The National Football League community is mourning the loss of ex-Chargers safety, Paul Oliver, who committed suicide at age 29. Oliver’s body was found on Tuesday night at about 6:40 p.m. at the bottom of the stairs in his home in Marietta, GA, after a family member called 911, said Sgt. Dana Pierce, Cobb County police spokesman. Oliver’s wife, Chelsea Oliver, and his two kids witnessed the incident according to the police report. The Cobb County medical examiner ruled his death as a suicide by a handgun on Wednesday, CNN reports.

The news of the former NFL player’s death sent shockwaves through the football communities he has touched the most. Oliver played for the San Diego Chargers from 2007 to 2011, and is remembered by fans for his best season in 2011, when he started eight times and had 62 tackles. The Chargers team offered their deepest sympathies and condolences to the Oliver family ESPN reports, in the following statement: "Everyone in the Chargers family is sad today after hearing the news about Paul. He was part of our family for five years. At just 29 years old, he still had a lifetime in front of him. Right now all of our thoughts and prayers are with his family during this most difficult time."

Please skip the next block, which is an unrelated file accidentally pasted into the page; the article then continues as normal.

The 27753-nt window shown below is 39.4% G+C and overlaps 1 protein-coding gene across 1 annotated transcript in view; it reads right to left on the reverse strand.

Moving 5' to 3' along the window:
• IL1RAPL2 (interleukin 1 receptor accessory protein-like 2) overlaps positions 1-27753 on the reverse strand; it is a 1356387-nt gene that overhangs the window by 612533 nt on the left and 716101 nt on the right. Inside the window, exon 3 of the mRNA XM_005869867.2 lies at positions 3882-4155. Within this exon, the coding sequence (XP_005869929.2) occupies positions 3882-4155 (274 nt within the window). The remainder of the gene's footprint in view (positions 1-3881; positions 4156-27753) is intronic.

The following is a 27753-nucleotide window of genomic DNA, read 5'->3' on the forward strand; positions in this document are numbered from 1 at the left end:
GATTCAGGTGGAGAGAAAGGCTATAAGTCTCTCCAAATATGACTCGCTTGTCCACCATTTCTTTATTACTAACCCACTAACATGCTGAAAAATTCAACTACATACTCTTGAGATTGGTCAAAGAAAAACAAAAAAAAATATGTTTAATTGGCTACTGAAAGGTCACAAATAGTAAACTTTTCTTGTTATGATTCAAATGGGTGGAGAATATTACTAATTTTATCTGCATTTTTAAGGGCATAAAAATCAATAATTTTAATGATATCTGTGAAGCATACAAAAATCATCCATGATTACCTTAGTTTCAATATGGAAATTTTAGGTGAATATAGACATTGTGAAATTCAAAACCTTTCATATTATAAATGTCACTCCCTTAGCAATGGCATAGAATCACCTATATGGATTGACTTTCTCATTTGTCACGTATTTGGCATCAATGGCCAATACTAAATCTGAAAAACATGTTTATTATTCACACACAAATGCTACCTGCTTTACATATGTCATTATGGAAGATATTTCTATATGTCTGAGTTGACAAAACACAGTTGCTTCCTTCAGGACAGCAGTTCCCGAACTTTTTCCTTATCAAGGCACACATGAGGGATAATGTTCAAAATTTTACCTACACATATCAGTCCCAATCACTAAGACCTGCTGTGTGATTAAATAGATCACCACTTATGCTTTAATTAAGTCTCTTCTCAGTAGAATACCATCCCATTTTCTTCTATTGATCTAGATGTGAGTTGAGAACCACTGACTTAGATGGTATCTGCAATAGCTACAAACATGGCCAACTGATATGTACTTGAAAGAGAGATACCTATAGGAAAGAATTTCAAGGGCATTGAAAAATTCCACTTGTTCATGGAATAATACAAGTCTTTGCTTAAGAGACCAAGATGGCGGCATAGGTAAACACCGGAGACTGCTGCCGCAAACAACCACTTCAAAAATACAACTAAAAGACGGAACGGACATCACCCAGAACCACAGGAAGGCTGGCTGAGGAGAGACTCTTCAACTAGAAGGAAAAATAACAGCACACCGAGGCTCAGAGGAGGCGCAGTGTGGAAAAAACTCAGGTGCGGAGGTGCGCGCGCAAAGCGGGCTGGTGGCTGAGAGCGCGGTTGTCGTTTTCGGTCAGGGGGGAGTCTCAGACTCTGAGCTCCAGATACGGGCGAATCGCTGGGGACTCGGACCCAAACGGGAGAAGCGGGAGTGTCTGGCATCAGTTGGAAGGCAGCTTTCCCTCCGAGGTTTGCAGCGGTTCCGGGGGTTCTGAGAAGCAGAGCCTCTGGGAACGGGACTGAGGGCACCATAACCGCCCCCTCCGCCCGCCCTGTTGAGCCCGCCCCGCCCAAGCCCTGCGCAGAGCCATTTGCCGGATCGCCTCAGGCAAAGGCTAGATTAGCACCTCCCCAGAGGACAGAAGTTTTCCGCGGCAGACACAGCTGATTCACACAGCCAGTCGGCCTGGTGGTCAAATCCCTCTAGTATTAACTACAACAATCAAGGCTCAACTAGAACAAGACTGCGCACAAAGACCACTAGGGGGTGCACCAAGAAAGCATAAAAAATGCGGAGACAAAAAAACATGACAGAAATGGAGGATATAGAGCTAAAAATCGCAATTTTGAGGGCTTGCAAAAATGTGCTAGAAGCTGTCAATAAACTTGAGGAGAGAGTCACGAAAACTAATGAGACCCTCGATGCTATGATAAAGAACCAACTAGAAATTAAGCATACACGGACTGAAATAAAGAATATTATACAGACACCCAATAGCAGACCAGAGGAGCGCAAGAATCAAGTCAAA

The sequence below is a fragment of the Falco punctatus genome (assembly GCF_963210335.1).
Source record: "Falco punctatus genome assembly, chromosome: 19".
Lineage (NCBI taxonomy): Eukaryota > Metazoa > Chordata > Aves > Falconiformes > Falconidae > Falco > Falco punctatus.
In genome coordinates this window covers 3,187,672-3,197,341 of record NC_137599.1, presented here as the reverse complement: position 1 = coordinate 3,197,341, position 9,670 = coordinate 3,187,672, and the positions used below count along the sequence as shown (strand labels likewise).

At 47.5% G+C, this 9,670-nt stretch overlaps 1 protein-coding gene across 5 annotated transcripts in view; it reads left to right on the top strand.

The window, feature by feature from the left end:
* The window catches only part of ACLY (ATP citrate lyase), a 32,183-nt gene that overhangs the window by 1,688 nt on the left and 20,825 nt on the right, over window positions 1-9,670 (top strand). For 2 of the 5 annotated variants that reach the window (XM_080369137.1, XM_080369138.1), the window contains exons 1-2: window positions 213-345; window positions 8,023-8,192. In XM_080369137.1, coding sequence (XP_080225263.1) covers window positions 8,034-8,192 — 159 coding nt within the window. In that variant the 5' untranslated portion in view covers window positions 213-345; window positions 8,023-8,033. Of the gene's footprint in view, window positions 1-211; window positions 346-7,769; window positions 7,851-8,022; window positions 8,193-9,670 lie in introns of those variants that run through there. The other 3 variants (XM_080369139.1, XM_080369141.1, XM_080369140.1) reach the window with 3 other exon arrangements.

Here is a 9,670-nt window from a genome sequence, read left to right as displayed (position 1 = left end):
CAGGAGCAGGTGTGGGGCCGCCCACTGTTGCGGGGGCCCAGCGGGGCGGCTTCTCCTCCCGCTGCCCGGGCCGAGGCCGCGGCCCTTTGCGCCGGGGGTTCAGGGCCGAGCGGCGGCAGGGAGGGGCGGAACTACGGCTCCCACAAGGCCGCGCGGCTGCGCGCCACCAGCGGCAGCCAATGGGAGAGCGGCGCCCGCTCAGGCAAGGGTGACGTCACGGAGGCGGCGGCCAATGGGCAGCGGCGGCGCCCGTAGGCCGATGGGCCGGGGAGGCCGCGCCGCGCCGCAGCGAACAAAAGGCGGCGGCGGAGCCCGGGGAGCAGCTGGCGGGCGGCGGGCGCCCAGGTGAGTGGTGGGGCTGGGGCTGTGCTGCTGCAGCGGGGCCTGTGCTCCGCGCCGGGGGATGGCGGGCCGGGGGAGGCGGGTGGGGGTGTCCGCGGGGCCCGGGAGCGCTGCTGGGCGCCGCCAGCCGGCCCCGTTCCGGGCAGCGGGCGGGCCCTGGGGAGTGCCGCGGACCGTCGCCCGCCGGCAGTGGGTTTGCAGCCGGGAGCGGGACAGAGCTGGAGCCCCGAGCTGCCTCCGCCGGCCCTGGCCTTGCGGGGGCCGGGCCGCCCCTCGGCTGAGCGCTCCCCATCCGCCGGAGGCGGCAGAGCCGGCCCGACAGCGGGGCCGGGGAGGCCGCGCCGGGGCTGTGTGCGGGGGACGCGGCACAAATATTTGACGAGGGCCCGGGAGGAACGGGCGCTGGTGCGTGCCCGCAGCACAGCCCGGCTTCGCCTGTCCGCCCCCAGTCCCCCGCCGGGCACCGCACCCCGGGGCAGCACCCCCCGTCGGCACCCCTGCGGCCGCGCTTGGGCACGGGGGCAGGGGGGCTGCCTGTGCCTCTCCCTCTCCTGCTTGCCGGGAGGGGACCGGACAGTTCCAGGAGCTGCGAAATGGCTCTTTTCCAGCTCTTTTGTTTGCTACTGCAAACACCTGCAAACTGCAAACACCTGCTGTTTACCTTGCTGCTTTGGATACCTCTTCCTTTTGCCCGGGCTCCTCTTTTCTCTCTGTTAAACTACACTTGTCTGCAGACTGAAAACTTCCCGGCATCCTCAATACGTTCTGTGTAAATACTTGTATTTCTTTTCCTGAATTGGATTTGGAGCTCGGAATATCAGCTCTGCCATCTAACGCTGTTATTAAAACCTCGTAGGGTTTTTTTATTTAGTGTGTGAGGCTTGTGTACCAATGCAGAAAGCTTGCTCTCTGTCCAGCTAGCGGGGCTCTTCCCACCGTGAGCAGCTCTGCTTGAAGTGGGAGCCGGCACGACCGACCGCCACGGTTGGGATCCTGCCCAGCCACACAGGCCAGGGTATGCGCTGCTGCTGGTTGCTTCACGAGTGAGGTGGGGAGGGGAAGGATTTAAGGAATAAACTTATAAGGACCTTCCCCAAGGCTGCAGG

The Oliver family confirmed the passing of the ex-NFL player on Wednesday in a statement: “We appreciate all the thoughts and prayers," the statement read, Union-Tribune San Diego reports. "We request privacy in the wake of this tragic loss."

Eric Weddle, Chargers safety and Oliver’s former teammate used words such has "charismatic, funny but also quiet and reserved" to describe the ex-Charger. Weddle affirmed that Oliver never said a bad word to anyone and was just a "good genuine guy."

"From the moment he got here, he was up front. Loved the game. You could always count on him," Weddle told U-T San Diego.

Oliver was a 2007 fourth-round supplemental draft pick out of Georgia after he was ruled academically ineligible his senior year. The University of Georgia Bulldogs coach, Mark Richt called the death of the former star “a very sad day.”

The circumstances of the player’s suicide still do not remain clear. This incident is the latest in a string of suicides committed by former NFL players — many of whom have been found, in autopsies, to have suffered brain injuries. Junior Seau, a former star NFL linebacker who last played for the New England Patriots, committed suicide at 43 in May of 2012. After an autopsy was done by the National Institutes of Health, it was found that he suffered from chronic traumatic encephalopathy (CTE), a brain disease found in athletes with a history of repeated concussions. There were similar findings in the suicides of Ray Easterlind and Dave Duerson, two other former NFL players. An autopsy has not yet been performed on Oliver, and it is not clear if there will be one.

In response to the string of suicides among former NFL players, NFL Life Line was launched as a crisis support line for players, former player and their families which operates independently from the league and keeps calls confidential. "There is no higher priority for the National Football League than the health and wellness of our players," stated NFL Commissioner Roger Goodell at the time the program was launched in 2012.